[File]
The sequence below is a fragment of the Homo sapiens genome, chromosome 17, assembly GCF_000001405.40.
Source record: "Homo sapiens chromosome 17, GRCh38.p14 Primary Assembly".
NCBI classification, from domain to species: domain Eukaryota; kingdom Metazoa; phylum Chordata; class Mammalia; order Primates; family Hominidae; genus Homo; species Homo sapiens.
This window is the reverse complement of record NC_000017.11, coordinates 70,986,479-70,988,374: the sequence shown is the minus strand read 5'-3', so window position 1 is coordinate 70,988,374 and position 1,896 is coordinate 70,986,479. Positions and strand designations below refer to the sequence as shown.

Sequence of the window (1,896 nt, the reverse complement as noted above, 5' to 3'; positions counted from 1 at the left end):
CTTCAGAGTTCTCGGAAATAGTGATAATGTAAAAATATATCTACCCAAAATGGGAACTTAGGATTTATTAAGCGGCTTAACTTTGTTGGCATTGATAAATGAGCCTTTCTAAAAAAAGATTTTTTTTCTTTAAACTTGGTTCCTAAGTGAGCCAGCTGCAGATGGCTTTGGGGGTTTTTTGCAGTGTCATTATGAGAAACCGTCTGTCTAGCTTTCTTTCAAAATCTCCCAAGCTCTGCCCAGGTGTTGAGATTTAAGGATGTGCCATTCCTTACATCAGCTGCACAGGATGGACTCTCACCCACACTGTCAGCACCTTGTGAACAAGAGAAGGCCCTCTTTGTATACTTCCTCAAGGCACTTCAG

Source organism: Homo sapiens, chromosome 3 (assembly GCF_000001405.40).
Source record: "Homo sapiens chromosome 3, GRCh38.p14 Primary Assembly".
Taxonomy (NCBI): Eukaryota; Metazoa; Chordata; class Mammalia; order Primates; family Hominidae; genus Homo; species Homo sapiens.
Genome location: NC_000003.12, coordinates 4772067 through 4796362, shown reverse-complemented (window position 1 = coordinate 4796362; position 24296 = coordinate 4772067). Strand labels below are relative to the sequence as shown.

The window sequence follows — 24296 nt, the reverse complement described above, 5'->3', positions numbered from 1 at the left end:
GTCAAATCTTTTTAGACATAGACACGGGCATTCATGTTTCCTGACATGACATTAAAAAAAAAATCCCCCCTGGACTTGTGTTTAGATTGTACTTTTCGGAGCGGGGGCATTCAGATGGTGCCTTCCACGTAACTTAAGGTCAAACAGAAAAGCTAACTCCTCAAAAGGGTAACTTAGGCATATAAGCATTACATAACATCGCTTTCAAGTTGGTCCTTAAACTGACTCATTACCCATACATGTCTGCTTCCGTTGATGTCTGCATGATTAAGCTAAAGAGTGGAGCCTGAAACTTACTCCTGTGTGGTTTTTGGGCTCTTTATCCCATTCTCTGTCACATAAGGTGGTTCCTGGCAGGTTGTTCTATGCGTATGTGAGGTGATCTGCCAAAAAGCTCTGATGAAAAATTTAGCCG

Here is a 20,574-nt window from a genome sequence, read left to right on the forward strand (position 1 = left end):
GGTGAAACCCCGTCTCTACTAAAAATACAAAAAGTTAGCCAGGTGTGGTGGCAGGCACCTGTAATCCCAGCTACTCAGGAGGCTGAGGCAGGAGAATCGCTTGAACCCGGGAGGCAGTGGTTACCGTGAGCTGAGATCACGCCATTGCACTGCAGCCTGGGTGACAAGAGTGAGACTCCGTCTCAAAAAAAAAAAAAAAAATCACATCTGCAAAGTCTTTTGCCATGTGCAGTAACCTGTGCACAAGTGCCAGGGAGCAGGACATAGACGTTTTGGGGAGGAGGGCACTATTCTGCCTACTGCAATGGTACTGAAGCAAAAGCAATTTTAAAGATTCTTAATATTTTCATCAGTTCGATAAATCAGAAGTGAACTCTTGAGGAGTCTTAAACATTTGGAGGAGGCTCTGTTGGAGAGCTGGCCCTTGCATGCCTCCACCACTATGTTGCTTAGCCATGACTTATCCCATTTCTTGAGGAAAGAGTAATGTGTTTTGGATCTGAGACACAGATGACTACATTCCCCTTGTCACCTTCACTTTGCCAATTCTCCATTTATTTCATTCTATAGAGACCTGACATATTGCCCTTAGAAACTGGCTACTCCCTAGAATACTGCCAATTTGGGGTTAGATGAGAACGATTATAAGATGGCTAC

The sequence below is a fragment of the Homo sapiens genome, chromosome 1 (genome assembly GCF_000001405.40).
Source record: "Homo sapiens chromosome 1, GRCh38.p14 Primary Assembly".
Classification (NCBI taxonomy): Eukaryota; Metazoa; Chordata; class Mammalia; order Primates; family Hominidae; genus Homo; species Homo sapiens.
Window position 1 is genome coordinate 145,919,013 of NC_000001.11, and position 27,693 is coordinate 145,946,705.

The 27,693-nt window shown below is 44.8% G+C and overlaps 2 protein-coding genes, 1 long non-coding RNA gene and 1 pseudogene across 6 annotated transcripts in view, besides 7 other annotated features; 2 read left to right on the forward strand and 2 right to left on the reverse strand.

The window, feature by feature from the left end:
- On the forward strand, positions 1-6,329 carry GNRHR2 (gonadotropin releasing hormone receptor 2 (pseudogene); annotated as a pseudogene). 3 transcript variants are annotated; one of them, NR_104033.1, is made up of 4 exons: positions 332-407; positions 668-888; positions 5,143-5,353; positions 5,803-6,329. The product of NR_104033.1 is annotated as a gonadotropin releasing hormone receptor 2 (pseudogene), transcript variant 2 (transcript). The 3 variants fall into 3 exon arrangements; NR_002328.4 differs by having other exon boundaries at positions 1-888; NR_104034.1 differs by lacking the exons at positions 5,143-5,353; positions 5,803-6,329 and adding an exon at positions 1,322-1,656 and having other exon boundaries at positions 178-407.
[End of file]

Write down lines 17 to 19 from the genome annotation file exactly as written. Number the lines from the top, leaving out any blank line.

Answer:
Classification (NCBI taxonomy): Eukaryota; Metazoa; Chordata; class Mammalia; order Primates; family Hominidae; genus Homo; species Homo sapiens.
Window position 1 is genome coordinate 145,919,013 of NC_000001.11, and position 27,693 is coordinate 145,946,705.

The 27,693-nt window shown below is 44.8% G+C and overlaps 2 protein-coding genes, 1 long non-coding RNA gene and 1 pseudogene across 6 annotated transcripts in view, besides 7 other annotated features; 2 read left to right on the forward strand and 2 right to left on the reverse strand.